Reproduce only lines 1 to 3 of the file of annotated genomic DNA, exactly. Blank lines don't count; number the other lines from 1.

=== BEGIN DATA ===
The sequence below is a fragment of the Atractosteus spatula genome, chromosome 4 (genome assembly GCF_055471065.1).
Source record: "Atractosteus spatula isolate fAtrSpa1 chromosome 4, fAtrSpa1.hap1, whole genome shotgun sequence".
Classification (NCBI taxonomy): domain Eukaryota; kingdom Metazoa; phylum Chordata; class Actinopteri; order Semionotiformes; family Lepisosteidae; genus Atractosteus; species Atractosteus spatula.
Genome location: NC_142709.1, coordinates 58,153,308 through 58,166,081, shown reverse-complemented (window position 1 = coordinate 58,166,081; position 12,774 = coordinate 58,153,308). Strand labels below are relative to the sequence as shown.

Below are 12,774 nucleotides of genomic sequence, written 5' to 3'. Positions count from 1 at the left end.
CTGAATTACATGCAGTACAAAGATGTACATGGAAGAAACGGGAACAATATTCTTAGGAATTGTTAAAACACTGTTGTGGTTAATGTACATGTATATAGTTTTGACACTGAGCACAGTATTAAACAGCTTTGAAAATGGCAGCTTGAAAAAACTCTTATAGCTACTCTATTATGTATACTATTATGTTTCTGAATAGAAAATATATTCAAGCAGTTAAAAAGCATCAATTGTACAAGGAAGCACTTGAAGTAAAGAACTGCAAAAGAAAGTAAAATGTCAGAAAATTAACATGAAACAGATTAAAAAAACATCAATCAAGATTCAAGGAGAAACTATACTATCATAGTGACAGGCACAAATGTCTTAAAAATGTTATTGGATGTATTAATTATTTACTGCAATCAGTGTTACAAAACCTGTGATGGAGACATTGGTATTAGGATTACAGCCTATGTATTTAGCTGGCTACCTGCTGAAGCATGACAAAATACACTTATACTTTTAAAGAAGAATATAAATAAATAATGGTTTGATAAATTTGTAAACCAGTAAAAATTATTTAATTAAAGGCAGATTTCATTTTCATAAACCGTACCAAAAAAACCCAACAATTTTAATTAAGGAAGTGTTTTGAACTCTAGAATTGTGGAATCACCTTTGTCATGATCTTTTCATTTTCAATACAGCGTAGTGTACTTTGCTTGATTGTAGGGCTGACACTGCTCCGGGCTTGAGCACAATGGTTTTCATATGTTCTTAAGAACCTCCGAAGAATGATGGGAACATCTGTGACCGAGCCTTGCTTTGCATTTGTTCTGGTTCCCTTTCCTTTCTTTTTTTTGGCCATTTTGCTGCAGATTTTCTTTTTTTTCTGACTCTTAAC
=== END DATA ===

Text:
The sequence below is a fragment of the Atractosteus spatula genome, chromosome 4 (genome assembly GCF_055471065.1).
Source record: "Atractosteus spatula isolate fAtrSpa1 chromosome 4, fAtrSpa1.hap1, whole genome shotgun sequence".
Classification (NCBI taxonomy): domain Eukaryota; kingdom Metazoa; phylum Chordata; class Actinopteri; order Semionotiformes; family Lepisosteidae; genus Atractosteus; species Atractosteus spatula.